- Review how to take a bearing. Pass out compasses to each student (or pair of students) and go over the steps of how to take a bearing, using the front of the classroom or the teacher's desk.
- Have students volunteer to explain how to take a bearing in their own words.
Activity Embedded Assessment
Worksheet: Have the students complete the activity worksheet; review their answers to gauge their mastery of the subject.
Pairs Check: After students finish working individually on worksheets, have them compare answers with a peer, giving all students time to finish the worksheet.
- Have them check for location accuracy using their compass and the known bearings.
Discussion/Questions: Ask the students and discuss as a class:
- What did you learn?
- Did you have trouble finding a location using two or three bearings?
- How did you decide which landmarks to use? How did this affect your results? (Answer: If the landmarks are almost along the same line, you do not get very reliable results. If the landmarks are at close to 90 degrees apart, you get the best results.)
- If you sited to three landmarks, how big was your triangle that bounded the position?
Hunt for Red October: Tell students about the movie "The Hunt for Red October." In this movie the submarine loses power to its navigation equipment. Using a map, one crew member gives the captain some bearings and distances to get them through a dangerous ravine. The crew member has to get his bearings just right or the submarine will crash.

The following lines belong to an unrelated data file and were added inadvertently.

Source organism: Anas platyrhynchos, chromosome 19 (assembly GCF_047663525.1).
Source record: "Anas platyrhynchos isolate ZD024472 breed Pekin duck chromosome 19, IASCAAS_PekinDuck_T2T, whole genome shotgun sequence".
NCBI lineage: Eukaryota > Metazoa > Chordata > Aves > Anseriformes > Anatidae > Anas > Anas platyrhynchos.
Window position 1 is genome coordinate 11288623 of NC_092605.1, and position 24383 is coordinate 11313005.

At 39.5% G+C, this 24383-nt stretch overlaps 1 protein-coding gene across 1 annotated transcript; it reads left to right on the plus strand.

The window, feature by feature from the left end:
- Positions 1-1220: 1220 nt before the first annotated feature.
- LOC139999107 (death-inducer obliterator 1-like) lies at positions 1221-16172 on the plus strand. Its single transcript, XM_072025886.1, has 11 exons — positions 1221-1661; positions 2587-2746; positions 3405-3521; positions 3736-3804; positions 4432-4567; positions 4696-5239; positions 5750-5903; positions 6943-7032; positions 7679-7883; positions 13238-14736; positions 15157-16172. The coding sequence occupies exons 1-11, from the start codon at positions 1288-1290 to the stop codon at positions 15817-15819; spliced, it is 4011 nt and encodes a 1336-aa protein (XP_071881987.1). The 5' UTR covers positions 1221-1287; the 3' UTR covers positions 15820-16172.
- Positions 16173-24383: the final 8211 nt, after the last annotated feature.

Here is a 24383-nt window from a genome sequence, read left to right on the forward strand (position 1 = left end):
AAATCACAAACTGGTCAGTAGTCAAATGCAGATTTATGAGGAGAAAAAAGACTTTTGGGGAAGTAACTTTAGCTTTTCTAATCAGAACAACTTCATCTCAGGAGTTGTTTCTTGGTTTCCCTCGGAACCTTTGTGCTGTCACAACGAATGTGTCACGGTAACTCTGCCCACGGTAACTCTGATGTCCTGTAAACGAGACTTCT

- For this activity, have the students create their own dangerous ravine trail map and write instructions for how someone could navigate through it. For example, if using graph paper, 1 block could equal 1 mile. The student's directions might read "First, go N40 for 6 blocks" and so on. Have the students exchange maps and see if they can follow each other's directions and make it through the ravine.
Working in teams of two, have students create a classroom map. On a piece of graph paper, have them create a scale that maps one square of the paper to a reasonable length in the classroom. They can use a tape measure, or if there are square tiles on the floor, have them count tiles and fractions of a tile. Have students indicate north on their maps and the location of different classroom objects and take the bearing measurement from specific locations. Students should compare maps with other teams and discuss their observations/measurements as a class.
- For lower grades, have students work in groups to complete the worksheet.
- For upper grades, have students work alone to complete the worksheet.
ContributorsMatt Lippis; Penny Axelrad; Janet Yowell; Malinda Schaefer Zarske
Copyright© 2004 by Regents of the University of Colorado.
Supporting ProgramInstitute of Navigation and Integrated Teaching and Learning Program, College of Engineering, University of Colorado Boulder
The contents of this digital library curriculum were developed under a grant from the Satellite Division of the Institute of Navigation (www.ion.org) and National Science Foundation GK-12 grant no. 0338326.
Last modified: August 10, 2017